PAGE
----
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Title: Network Scale Ubiquitous Volume Estimation Using Tree-Based Ensemble Learning Methods

Abstract

Currently real-time, ubiquitous volume data for roadway networks remains the key missing dimension in traffic operations. Most volume data are average annual daily traffic (AADT) measures derived from the Highway Performance Monitoring System (HPMS). Although methods to factor the AADT to hourly averages for typical day of week exist, actual volume data is limited to a sparse collection of locations in which volumes are continuously recorded. This paper explores the use of state-of-art machine learning techniques to estimate accurate real-time volume measures that span the highway network providing ubiquitous coverage in space, and point-in-time measures for a specific date and time. Three tree-based ensemble learning models, random forest (RF), gradient boost machine (GBM), and extreme gradient boost (XGBoost), were tested for volume estimation by learning from combined dataset of commercial probe data provided by TomTom, the FHWA's Travel Monitoring Analysis System (TMAS) data, and other infrastructure attributes such as number of lanes, speed limit, and weather. The methods were tested on major corridors and freeways in the metropolitan area of Denver. All three machine learning methods were able to provide hourly volume estimates 24 hours a day, 7 days a week, and 365 days a year with around 18% meanmore » absolute error to true volume and about 5% of error with respect to roadway capacity. The low error measures allow the potential application by transportation agencies.« less

Authors:
ORCiD logo [1]; ORCiD logo [1];  [2];  [3]
  1. National Renewable Energy Laboratory (NREL), Golden, CO (United States)
  2. University of Utah
  3. TomTom
Publication Date:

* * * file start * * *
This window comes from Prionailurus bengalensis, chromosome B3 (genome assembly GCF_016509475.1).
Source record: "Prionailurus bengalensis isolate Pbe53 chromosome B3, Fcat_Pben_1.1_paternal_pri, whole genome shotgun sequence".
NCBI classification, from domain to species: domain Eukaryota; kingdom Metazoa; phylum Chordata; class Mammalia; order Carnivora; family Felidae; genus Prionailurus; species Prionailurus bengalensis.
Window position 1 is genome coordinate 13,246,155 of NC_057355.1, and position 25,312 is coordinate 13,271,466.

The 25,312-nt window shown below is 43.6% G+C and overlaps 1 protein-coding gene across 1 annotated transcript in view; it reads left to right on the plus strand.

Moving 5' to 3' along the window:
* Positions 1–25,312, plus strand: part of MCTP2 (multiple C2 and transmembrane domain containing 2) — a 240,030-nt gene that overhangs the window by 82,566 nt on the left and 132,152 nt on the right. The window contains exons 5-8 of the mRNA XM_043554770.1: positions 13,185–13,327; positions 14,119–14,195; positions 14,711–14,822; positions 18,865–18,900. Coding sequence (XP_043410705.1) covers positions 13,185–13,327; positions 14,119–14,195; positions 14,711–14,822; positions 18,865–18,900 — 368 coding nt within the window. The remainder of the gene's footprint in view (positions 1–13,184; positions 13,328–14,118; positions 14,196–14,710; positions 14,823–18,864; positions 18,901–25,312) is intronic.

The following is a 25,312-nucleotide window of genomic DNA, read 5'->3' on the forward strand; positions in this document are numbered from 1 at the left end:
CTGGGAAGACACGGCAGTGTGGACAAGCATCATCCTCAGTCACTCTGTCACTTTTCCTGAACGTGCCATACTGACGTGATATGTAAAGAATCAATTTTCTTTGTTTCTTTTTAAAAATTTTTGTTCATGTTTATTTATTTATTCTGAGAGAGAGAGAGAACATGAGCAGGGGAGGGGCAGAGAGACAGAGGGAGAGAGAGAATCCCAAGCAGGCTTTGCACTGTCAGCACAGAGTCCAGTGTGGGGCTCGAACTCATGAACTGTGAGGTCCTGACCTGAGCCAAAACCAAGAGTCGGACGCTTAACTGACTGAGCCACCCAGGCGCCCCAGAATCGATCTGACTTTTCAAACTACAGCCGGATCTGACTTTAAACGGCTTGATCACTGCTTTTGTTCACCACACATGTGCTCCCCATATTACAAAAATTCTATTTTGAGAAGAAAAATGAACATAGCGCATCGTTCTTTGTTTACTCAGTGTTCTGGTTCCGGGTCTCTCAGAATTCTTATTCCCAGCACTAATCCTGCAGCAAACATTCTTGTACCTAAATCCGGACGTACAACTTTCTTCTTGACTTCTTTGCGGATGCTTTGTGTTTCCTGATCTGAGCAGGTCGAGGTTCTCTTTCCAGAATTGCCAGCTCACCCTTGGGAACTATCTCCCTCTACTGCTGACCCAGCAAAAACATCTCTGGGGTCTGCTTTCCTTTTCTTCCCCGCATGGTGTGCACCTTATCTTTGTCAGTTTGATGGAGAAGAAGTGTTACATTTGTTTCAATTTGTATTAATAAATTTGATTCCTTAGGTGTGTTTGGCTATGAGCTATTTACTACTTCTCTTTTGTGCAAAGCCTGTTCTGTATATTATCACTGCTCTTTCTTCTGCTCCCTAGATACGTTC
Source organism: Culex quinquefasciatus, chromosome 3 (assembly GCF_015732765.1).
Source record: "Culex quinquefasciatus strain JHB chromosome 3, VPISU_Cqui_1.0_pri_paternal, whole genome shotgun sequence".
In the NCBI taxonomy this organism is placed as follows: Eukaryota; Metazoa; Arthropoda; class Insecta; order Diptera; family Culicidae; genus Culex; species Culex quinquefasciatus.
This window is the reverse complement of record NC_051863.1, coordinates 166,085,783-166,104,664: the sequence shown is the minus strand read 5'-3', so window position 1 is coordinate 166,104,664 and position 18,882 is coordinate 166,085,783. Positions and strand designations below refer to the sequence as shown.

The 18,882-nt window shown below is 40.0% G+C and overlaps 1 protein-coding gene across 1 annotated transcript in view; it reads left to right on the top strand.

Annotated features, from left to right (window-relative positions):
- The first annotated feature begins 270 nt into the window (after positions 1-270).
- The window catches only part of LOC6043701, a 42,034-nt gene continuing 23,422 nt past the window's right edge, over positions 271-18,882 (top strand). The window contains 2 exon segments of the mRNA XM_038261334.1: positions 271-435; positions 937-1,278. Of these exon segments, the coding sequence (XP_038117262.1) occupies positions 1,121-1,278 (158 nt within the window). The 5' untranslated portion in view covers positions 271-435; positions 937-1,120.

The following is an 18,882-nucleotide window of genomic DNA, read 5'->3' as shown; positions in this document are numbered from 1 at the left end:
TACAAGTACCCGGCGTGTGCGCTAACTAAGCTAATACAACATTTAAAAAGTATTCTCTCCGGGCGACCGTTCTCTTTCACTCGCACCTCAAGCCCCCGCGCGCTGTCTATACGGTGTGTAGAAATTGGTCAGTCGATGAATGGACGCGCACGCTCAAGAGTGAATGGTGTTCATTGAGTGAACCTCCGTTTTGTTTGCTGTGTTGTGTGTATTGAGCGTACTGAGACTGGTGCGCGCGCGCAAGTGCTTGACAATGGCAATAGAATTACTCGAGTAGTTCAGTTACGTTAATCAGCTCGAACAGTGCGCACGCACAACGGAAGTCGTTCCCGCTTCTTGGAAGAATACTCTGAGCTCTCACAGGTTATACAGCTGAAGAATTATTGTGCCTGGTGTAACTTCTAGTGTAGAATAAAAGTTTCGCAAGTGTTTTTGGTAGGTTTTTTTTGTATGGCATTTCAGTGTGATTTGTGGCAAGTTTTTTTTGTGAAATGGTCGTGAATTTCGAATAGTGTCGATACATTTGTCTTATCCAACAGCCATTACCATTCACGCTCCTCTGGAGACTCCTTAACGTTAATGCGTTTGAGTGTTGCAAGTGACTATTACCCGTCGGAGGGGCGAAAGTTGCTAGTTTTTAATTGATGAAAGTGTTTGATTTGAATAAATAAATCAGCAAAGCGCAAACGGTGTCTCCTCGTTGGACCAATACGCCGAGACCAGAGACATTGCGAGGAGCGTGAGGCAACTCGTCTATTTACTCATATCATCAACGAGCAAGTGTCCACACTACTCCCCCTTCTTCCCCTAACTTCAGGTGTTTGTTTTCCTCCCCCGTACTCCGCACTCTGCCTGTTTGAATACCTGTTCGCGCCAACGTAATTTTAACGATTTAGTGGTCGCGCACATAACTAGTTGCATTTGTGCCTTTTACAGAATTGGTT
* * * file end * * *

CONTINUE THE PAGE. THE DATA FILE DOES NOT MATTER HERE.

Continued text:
Research Org.:
National Renewable Energy Lab. (NREL), Golden, CO (United States)
Sponsoring Org.:
USDOE Office of Energy Efficiency and Renewable Energy (EERE), Vehicle Technologies Office (EE-3V)
OSTI Identifier:
1558882
Report Number(s):
NREL/CP-5400-70896
DOE Contract Number:  
AC36-08GO28308
Resource Type:
Conference
Resource Relation:
Conference: Presented at the Transportation Research Board 97th Annual Meeting, 7-11 January 2018, Washington, D.C.
Country of Publication:
United States
Language:
English
Subject:
33 ADVANCED PROPULSION SYSTEMS; tree-based ensemble learning methods; tree-based ensemble learning models; traffic estimation; TomTom probe data; random forest (RF); gradient boost machine (GBM); extreme gradient boost (XGBoost)

Citation Formats

Hou, Yi, Young, Stanley E, Dimri, Anuj, and Cohn, Nicholas. Network Scale Ubiquitous Volume Estimation Using Tree-Based Ensemble Learning Methods. United States: N. p., 2018. Web.
Hou, Yi, Young, Stanley E, Dimri, Anuj, & Cohn, Nicholas. Network Scale Ubiquitous Volume Estimation Using Tree-Based Ensemble Learning Methods. United States.
Hou, Yi, Young, Stanley E, Dimri, Anuj, and Cohn, Nicholas. Thu . "Network Scale Ubiquitous Volume Estimation Using Tree-Based Ensemble Learning Methods". United States.
@article{osti_1558882,
title = {Network Scale Ubiquitous Volume Estimation Using Tree-Based Ensemble Learning Methods},
author = {Hou, Yi and Young, Stanley E and Dimri, Anuj and Cohn, Nicholas},
abstractNote = {Currently real-time, ubiquitous volume data for roadway networks remains the key missing dimension in traffic operations. Most volume data are average annual daily traffic (AADT) measures derived from the Highway Performance Monitoring System (HPMS). Although methods to factor the AADT to hourly averages for typical day of week exist, actual volume data is limited to a sparse collection of locations in which volumes are continuously recorded. This paper explores the use of state-of-art machine learning techniques to estimate accurate real-time volume measures that span the highway network providing ubiquitous coverage in space, and point-in-time measures for a specific date and time. Three tree-based ensemble learning models, random forest (RF), gradient boost machine (GBM), and extreme gradient boost (XGBoost), were tested for volume estimation by learning from combined dataset of commercial probe data provided by TomTom, the FHWA's Travel Monitoring Analysis System (TMAS) data, and other infrastructure attributes such as number of lanes, speed limit, and weather. The methods were tested on major corridors and freeways in the metropolitan area of Denver. All three machine learning methods were able to provide hourly volume estimates 24 hours a day, 7 days a week, and 365 days a year with around 18% mean absolute error to true volume and about 5% of error with respect to roadway capacity. The low error measures allow the potential application by transportation agencies.},
doi = {},
journal = {},
number = ,
volume = ,
place = {United States},
year = {2018},
month = {1}
}

Conference:
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